After the Spaniards, the most numerous readers of my blog are from USA. For this reason, I would like to write this post in English. This is the third part of my short story A night in New York, which I started in a previous post. With my best wishes to my North-American readers.
A NIGHT IN NEW YORK (part 3 of 3)
¾ Why are you here? ¾asked abruptly the man in the blue coat¾. I have the impression that you could get out as soon as you wanted, to hold any important position¾, you said smiling.
¾ I held them for too long. They did not make me happy and I regretted many times to have remained in this city, because I thought that things could have been different in some other place. Later I have understood that everything is the same everywhere. Look, I told you earlier some reasons, the most frequent, why people come here to the Bowery. There is one more, less frequent and of a more philosophical nature. You already said that I am a little philosopher. And you guessed it right because you are sophisticated too, this can be noticed at once. I will tell you that, in a certain sense, in fact I am a philosopher. I prefer to stay here rather that in this crazy world outside. Crazy, cruel, unjust and tragic. You know the legend that Peter Stuyevsant buried heaps of gold in his farm and there are still people who expect to find them somewhere here. I can tell you that, in a way, I have found that gold since I live apart on the Bowery.
¾ I can understand you perfectly. But I tell you, however, that there was a time when I truly believed that the world could be of milk and honey. And, for whatever reasons, this happened while I was living in this city.
¾ You were happy here because you were young and you will agree that you would have been happy then in any place. If you had continued living here you would surely have a less embellished view of the city. Although I also grant you, because all my life I have tried to be fair and reasonable, that in truth this is a good place to be hopeful. Perhaps the best place in the world. And now, I will bid you farewell; it is rather late even for me.
The bum started to pick up his belongings getting ready to go to sleep. Suddenly, he spoke again to the foreigner.
¾ What I have told you about the world was very clearly stated by your admired and beloved Goethe. I will quote by heart, but I will not be too wrong: “All things of this world are finally trifles and he who, in order to please others, against his needs and likings, gets exhausted chasing after honors, fortune or anything else is always a crazy man”. It comes from Werther.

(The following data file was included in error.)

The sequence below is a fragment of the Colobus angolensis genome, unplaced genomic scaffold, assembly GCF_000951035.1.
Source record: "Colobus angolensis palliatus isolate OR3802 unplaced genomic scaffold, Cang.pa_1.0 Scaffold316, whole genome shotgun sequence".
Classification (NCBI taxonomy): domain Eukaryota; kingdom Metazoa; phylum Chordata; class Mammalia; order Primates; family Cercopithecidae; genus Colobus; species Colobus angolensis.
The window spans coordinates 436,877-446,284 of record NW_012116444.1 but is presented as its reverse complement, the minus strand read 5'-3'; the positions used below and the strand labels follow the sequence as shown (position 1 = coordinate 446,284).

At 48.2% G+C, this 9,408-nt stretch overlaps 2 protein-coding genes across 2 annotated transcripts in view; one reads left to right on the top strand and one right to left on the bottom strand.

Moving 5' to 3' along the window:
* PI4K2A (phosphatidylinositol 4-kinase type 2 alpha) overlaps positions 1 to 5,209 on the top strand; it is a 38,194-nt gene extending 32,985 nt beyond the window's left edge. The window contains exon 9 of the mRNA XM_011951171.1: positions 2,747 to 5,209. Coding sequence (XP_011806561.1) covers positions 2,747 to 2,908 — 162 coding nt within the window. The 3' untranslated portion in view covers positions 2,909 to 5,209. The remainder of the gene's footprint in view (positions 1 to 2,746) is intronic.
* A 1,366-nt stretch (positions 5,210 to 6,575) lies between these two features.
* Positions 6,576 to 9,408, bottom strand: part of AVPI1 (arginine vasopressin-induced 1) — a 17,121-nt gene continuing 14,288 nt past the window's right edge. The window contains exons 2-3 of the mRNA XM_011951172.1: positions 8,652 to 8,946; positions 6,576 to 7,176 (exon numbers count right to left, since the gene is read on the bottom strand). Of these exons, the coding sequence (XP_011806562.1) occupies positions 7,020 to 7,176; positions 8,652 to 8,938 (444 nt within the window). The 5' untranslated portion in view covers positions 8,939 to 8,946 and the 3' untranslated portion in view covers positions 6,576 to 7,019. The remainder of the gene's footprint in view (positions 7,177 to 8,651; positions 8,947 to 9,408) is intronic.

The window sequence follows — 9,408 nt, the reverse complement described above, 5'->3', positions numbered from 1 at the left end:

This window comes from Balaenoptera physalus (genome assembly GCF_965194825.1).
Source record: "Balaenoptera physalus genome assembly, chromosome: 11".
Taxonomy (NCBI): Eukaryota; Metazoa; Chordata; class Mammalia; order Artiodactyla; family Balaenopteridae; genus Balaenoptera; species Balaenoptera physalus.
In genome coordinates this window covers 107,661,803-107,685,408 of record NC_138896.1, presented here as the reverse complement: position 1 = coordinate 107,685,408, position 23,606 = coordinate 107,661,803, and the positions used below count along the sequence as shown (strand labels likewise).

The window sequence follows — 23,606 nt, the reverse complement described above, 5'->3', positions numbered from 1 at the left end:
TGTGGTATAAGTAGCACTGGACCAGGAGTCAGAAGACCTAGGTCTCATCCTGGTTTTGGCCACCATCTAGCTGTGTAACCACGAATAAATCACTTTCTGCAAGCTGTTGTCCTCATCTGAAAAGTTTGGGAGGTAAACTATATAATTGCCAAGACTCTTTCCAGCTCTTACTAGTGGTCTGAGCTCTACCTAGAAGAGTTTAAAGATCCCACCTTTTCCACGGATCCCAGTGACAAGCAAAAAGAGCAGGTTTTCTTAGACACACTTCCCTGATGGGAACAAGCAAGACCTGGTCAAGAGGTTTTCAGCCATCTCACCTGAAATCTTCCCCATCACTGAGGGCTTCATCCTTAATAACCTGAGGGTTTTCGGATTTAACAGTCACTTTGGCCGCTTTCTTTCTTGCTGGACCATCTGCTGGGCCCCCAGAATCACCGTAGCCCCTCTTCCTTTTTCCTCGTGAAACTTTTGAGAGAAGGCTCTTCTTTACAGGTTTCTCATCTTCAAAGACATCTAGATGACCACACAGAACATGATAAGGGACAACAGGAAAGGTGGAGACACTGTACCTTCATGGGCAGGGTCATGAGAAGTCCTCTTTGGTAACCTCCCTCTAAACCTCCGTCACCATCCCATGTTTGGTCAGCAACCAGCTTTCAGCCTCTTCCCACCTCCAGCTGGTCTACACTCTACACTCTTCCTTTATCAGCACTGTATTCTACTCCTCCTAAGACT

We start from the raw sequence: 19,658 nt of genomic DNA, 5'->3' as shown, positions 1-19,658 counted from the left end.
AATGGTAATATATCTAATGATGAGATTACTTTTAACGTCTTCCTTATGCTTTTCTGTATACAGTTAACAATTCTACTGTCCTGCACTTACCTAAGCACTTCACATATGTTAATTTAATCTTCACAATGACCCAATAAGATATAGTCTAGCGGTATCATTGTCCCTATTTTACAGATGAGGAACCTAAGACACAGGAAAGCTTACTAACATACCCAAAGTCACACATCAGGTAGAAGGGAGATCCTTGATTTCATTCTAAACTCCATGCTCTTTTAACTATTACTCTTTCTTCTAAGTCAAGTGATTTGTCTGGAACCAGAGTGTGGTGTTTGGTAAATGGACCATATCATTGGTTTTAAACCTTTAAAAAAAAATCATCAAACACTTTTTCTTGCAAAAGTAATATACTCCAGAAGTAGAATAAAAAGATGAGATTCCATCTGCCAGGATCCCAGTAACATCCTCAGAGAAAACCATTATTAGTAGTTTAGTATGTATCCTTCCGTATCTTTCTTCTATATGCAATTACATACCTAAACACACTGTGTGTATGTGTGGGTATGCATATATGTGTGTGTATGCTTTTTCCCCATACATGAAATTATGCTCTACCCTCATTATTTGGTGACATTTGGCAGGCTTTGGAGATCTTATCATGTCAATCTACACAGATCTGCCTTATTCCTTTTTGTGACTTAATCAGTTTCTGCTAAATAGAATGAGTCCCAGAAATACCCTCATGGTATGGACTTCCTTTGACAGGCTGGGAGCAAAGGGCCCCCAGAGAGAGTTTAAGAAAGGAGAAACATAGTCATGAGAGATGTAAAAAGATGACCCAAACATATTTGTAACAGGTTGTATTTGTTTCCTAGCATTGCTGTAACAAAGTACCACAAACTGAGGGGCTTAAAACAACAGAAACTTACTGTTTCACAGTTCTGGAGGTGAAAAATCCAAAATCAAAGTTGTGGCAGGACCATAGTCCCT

The engineer started to feel something very close to fascination towards the bum. “How do you know that I am an admirer of Goethe? Are you not a kind of a wizard too?”.
¾ Goethe is an admirable author and clearly you are a sensitive person who have to admire him immensely. And besides this night, when you set out to take a grave decision, you decided to dress up a little like Werther, who wore for that occasion a blue tailcoat and a yellow vest. You know that after the publication of the novel there was almost an epidemic of youngsters’ suicides dressed up in the same fashion.
The man in the blue coat could not help a smile. It was true that his yellow foulard was more than a last coquettishness. Since he read Werther, being a youth, he always thought that, if once life became a burden and he decided to escape, he would like to do it in an elegant manner and wearing something similar to the young and unfortunate Werther.
¾ You are right; my clothes are not entirely casual. I always dreamt of a dignified and esthetically irreproachable death, with all details well taken care of. That is why I had always thought of this city in full night. And, of course, I admire Goethe very much.
¾ It is relatively easy to prepare one’s death, from the esthetical point of view. What is really difficult is to live that way. But this is the only thing worthy. A life far from vulgarity, vain people, stupid honors, disloyal competitions, adulation, the thousands of tricks, hypocrisy, servility and so many other things. This is what you should keep trying. Especially now that, for many reasons, you can be freer than ever and nothing can be too important for you. I tell you that, not as a moralist ¾I do not like them¾ but as an esthetician. And I think that this is what you are going to do after all. Tonight you will end up in your room at the Waldorf and tomorrow you will see things in another light. There, many times though not always, they had good cuisine.
¾ Tell me, please, why do you think I will go to the hotel? I can assure you that I did not think that when I left my room many hours ago. I left a letter…